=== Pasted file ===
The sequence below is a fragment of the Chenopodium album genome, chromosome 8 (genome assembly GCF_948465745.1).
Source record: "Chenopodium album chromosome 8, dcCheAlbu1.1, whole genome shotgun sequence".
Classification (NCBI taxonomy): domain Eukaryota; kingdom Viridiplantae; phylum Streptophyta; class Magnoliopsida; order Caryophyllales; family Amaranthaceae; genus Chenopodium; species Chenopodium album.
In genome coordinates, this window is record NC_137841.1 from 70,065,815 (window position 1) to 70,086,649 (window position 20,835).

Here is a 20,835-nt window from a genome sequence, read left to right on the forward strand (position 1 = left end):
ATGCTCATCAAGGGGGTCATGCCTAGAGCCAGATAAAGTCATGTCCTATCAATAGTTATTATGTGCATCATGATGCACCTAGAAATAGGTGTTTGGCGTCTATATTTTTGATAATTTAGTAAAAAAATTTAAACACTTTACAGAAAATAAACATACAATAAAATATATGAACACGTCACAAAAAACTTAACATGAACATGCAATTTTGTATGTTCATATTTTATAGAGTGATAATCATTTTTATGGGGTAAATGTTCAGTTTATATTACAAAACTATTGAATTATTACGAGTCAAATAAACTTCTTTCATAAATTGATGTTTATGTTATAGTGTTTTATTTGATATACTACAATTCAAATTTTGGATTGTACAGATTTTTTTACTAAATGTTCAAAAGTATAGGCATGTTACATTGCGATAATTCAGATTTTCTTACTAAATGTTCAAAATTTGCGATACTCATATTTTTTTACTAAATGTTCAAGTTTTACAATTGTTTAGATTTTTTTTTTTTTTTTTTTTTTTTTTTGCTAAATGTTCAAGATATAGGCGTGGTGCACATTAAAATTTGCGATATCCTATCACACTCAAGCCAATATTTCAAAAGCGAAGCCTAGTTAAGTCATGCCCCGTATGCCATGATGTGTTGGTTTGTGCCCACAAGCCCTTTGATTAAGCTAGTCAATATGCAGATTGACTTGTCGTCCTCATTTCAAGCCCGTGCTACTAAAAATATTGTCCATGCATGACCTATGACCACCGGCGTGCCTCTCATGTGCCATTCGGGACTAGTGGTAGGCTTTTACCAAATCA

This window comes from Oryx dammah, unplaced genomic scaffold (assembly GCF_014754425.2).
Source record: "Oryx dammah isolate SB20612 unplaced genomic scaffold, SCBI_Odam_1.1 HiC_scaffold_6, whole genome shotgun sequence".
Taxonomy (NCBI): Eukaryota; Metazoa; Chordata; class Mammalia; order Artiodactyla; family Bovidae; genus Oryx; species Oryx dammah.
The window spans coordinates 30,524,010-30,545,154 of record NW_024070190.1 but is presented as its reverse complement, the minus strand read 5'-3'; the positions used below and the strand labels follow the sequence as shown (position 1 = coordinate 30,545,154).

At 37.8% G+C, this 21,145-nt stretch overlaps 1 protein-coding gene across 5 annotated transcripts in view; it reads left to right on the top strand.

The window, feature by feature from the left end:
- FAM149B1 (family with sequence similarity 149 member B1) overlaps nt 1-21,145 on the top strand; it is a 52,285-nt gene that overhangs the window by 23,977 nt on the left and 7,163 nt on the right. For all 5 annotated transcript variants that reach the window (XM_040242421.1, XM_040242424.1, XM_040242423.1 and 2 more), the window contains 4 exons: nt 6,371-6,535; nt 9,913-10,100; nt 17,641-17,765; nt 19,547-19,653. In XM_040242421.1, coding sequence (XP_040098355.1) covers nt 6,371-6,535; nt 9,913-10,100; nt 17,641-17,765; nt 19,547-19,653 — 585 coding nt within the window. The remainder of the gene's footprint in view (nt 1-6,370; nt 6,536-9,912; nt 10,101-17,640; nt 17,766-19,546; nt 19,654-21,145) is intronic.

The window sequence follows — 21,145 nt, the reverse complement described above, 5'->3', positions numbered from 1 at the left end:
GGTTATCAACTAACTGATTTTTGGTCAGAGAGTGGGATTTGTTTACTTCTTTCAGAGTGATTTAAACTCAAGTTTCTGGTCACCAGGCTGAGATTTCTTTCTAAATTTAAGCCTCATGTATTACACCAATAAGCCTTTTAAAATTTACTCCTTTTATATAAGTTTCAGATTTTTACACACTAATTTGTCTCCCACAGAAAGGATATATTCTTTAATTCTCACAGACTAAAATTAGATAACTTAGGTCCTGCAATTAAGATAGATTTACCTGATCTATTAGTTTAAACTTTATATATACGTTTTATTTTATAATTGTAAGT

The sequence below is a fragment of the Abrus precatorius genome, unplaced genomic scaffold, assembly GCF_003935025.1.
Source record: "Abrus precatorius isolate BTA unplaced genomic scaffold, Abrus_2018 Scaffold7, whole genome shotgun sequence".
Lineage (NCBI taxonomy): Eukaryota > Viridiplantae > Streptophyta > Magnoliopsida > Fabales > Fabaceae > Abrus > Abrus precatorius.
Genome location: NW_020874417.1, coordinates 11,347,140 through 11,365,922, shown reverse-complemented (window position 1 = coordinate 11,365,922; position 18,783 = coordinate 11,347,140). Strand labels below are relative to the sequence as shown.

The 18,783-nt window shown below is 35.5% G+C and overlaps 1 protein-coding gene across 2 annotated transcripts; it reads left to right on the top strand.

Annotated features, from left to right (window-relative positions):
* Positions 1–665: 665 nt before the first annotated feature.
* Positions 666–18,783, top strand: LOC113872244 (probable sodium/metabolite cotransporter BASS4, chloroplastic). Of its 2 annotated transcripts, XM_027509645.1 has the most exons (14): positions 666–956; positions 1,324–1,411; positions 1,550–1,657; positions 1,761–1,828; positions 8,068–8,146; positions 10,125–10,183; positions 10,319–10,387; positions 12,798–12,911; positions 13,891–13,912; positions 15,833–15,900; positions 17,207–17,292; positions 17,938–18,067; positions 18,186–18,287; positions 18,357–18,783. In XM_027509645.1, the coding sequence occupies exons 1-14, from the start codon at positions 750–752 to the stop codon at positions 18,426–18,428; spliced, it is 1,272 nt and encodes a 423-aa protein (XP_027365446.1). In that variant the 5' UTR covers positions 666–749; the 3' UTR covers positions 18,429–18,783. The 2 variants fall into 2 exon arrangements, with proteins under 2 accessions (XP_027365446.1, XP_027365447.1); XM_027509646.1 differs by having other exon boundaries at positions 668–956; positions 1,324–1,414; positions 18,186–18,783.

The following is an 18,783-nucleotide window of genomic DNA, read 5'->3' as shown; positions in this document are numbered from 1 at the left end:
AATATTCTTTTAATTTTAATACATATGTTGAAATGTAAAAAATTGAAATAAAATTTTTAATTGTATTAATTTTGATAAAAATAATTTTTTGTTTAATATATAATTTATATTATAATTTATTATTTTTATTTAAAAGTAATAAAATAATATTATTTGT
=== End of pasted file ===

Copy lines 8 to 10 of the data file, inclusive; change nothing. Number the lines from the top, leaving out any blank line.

Source record: "Oryx dammah isolate SB20612 unplaced genomic scaffold, SCBI_Odam_1.1 HiC_scaffold_6, whole genome shotgun sequence".
Taxonomy (NCBI): Eukaryota; Metazoa; Chordata; class Mammalia; order Artiodactyla; family Bovidae; genus Oryx; species Oryx dammah.
The window spans coordinates 30,524,010-30,545,154 of record NW_024070190.1 but is presented as its reverse complement, the minus strand read 5'-3'; the positions used below and the strand labels follow the sequence as shown (position 1 = coordinate 30,545,154).